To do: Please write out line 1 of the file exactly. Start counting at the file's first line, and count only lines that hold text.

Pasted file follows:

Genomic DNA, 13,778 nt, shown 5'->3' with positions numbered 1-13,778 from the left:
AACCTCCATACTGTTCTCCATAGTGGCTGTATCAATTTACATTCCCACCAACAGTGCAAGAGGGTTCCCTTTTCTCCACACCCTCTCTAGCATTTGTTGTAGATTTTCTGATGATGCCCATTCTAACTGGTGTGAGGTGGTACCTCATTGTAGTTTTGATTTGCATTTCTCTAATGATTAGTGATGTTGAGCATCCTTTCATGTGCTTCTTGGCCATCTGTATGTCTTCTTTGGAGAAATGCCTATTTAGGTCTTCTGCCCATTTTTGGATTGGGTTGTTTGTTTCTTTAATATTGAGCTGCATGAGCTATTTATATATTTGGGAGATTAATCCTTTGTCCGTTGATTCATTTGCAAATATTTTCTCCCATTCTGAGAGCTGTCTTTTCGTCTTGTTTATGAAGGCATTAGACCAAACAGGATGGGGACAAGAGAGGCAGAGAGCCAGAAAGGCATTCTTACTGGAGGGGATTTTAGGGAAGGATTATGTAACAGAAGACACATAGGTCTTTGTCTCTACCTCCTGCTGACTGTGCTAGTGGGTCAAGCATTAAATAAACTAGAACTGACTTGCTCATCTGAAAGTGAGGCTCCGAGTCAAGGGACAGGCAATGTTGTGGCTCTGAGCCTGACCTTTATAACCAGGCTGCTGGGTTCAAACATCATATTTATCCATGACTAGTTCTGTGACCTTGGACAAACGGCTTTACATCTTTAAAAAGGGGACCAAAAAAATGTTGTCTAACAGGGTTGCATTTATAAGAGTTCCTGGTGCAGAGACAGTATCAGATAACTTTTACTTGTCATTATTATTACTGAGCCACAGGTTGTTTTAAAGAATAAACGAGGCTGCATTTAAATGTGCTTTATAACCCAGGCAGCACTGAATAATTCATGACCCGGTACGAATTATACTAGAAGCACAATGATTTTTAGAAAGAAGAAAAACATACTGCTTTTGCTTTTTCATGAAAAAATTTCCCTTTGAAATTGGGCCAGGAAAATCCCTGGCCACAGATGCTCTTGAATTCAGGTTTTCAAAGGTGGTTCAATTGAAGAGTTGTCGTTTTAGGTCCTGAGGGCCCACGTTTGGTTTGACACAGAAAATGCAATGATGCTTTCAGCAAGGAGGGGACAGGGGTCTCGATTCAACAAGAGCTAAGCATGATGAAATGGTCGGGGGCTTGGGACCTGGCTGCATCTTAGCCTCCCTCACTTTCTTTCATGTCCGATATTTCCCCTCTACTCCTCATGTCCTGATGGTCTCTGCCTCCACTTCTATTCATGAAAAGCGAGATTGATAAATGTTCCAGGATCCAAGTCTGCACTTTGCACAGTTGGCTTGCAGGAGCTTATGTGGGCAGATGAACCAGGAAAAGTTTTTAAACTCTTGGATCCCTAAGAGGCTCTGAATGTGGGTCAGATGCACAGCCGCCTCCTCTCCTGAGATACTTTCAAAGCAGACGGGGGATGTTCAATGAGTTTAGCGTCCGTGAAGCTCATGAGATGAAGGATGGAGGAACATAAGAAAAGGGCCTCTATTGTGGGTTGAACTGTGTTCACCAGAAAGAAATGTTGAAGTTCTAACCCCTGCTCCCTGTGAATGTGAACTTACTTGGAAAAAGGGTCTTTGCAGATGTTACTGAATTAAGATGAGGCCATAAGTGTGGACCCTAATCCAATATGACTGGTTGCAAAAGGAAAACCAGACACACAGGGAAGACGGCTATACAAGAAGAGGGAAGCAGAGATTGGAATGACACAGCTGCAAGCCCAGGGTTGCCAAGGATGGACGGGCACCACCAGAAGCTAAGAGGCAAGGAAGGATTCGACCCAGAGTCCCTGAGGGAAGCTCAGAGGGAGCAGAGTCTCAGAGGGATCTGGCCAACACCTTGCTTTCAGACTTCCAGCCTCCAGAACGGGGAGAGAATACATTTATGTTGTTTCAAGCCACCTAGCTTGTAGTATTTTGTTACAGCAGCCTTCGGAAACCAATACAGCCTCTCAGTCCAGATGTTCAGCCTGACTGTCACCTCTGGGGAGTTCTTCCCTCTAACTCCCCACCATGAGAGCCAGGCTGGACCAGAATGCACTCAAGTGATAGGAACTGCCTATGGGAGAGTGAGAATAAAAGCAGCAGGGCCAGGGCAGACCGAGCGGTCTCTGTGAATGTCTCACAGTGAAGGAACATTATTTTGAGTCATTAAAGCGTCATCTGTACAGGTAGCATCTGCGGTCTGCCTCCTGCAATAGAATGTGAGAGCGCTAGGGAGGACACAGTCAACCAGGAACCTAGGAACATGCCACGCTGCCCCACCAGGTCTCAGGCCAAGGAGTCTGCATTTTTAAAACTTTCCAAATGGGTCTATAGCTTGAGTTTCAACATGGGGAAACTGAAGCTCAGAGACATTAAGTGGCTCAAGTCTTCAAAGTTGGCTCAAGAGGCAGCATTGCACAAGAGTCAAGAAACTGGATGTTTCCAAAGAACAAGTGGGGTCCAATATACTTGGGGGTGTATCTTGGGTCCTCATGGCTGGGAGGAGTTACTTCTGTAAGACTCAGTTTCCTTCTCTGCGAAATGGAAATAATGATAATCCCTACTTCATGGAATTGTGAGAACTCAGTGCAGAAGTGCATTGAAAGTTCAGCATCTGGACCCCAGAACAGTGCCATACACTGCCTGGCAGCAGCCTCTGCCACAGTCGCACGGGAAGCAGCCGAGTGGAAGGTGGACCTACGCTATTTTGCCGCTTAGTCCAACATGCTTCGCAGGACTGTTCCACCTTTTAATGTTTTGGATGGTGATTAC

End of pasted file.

Genomic DNA, 13,778 nt, shown 5'->3' with positions numbered 1-13,778 from the left: